4:30pm Adjourn

More details on the Agenda to follow and please make your DC plans soon with


Vincent Caprio “It’s Green, It’s Clean, It’s Never Seen – That’s Nanotechnology”
Executive Director
NanoBusiness Alliance

NbA Washington DC Roundtable Registration Form

NanoBusiness Alliance Congratulates 5 Nanotechnology PECASE Winners

Posted on February 17th, 2010 in Uncategorized | No Comments »

Dean Kamen, Inventor, Scientist, PhD, was our Keynote Speaker at our September 2009 Conference. Mr. Kamen’s central premise was that America is a celebrity driven culture and children and adults cannot name one living scientist or engineer but can name 10 celebrities in seconds. Mr. Kaman’s 90-minute speech hit me hard and I have taken up his challenge to highlight young leaders in the Nanotechnlogy community.

This week, we continue our look at some of the rising stars of nanoscience. Let’s jump ahead to the most recent group of Presidential Early Career Award for Scientists and Engineers (PECASE) recipients, who were honored at the White House on January 13th (photo attached). Among those selected for awards were nanotechnologists nominated by the Department of Energy, the National Institutes of Health, the Department of Defense, and the Department of Commerce.

Gary Baker, a chemist at the Department of Energy’s Oak Ridge National Lab, was nominated by DOE for pioneering work in synthesizing new environmentally sustainable solvents and exploring their applications. Baker and his colleagues are developing low-vapor-pressure solvents, known as ionic liquids, which could replace less “green” fluids in a wide range of chemical processes including the production of energy from biomass and fuel cell electrolysis. Nanotechnology enters Baker’s work in two different ways. First, he employs ionic liquids as part of a new technique for making uniform-sized nanoparticles called the melt-emulsion-quench approach. This can be used to synthesize a variety of magnetic and non-magnetic materials useful for drug delivery, magnetic resonance imaging, and protein separations. Second, as part of his program to better characterize ionic liquids, Baker has developed innovative nanostructured sensors with unique optical properties. Baker’s group uses these sensors for precision spectroscopic measurements using techniques such as surface-enhanced Raman spectroscopy. These sensors could find many other uses, for example in monitoring catalytic processes or performing bioassays in medical laboratories.

Jeffrey Neaton also represents the Department of Energy, through the Lawrence Berkeley National Laboratory. Neaton directs the Theory of Nanostructured Materials Facility at the LBNL’s Molecular Foundry. Neaton’s computational support group provides access to Nano, a 432-processor Linux cluster with a theoretical peak performance of 3.1 Teraflops. Nano is devoted exclusively to nanoscience projects undertaken by the Foundry’s staff and participants in the lab’s extensive program for outside users. Neaton himself has performed important calculations of electron flow in nanowires, molecular transistors, and other nanoscale electronic or optical devices. He works closely with experimental colleagues – both Foundry staff and users from industry or academia. Their goal is to simulate the fundamental physics of devices which combine inorganic and organic materials in nanostructures, and to see how mechanical strain and interfacial phenomenon effect device performance. By leading to a better understanding of the behavior of nanoelectronic and nanophotonic devices, this work could help us engineer practical, inexpensive solar cells, solid state lighting products, and low-power high-performance electronics.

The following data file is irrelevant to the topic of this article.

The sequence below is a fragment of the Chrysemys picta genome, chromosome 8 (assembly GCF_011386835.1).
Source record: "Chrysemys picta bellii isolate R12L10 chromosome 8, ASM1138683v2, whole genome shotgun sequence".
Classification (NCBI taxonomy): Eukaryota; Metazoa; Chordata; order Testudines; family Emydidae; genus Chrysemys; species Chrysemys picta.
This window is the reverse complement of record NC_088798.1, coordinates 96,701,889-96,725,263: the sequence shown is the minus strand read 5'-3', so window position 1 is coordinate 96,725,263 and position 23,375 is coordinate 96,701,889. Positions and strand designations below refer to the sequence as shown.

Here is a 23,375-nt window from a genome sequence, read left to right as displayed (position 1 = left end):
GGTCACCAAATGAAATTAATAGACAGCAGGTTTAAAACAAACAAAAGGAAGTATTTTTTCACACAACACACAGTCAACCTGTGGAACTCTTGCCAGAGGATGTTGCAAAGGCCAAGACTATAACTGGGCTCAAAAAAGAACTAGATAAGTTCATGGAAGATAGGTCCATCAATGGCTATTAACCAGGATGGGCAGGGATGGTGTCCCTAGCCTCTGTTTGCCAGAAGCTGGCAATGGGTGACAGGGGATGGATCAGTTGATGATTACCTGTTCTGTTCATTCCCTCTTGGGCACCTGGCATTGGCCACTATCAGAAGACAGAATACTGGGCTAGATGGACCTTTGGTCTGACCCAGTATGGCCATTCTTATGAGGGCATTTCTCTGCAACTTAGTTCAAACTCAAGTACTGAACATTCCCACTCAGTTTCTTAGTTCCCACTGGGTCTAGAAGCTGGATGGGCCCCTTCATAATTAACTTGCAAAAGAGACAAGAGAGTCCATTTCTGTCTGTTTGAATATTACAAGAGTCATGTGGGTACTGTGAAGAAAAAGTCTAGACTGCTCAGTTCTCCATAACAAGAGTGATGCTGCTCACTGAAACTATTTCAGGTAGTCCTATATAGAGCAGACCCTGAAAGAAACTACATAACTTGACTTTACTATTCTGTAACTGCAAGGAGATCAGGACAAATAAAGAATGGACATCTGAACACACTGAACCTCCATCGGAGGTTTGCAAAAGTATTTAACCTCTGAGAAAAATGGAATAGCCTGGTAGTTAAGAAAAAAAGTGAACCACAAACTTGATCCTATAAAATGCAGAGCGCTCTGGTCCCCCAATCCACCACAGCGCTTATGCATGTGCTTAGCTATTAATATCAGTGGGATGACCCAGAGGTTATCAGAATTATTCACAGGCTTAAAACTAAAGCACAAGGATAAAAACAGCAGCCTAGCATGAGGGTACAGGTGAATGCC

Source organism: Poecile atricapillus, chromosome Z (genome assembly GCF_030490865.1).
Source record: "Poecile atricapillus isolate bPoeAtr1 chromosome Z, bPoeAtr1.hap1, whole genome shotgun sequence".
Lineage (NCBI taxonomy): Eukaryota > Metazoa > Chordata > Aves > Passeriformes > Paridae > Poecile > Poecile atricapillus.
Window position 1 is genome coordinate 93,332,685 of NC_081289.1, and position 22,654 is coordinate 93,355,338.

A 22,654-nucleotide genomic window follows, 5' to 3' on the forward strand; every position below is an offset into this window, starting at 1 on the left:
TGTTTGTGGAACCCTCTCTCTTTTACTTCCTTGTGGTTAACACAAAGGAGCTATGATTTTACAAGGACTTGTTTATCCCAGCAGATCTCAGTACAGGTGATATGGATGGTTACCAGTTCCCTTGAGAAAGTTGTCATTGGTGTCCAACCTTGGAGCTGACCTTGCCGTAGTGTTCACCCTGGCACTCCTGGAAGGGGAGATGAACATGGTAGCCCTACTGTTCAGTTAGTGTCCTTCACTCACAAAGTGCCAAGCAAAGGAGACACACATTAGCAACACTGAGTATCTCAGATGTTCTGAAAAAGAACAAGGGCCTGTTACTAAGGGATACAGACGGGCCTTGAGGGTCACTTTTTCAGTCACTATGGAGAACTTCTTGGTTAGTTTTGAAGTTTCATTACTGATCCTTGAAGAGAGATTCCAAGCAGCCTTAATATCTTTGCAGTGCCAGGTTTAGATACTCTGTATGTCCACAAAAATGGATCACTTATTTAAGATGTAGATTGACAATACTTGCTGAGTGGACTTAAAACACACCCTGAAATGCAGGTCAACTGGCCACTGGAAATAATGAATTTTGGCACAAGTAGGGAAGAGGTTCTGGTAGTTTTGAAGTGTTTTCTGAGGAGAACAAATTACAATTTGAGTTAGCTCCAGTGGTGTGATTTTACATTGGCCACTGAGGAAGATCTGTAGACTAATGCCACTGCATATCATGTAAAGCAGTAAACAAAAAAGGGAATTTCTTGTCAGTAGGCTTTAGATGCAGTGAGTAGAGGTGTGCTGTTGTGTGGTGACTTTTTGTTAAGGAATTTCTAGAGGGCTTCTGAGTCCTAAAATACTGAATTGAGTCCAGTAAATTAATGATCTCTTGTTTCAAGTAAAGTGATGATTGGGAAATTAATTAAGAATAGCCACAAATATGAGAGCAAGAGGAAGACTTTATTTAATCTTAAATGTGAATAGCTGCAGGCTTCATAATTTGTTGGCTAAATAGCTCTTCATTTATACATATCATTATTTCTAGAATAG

Bruce J. Hinds, nominated for PECASE by the National Institutes of Health, is the William Bryan Associate Professor of Chemical and and Materials Engineering at the University of Kentucky. Hinds’ award recognizes his efforts to exploit the properties of carbon nanotubes to improve the delivery of drugs via skin patches. Hinds has developed techniques for aligning carbon nanotubes across a thin membrane, and for precisely placing chemical groups at the tube ends. Water can flow through the aligned nanotubes virtually friction free, a surprising effect that several groups are exploring for low-pressure filtration systems. Hinds, on the other hand, has developed a method to precisely functionalize the ends of the nanotubes, allowing him to control the passage of various molecules through his membranes. Recognizing that this kind of selective transport mimics the biological action of protein channels, Hinds went one step further and incorporated electrostatic control elements to simulate a gated ion channel. NIH’s National Institute on Drug Abuse is supporting Hinds’ work to develop these electrically controllable membranes into a better system for delivering drugs through the skin in a highly controllable fashion. Initial efforts focused on three drugs are already widely used with conventional transdermal patches: Clonidine (for opiate withdrawal therapy), fentanyl (for pain management), and, perhaps best-known, nicotine (for smoking cessation).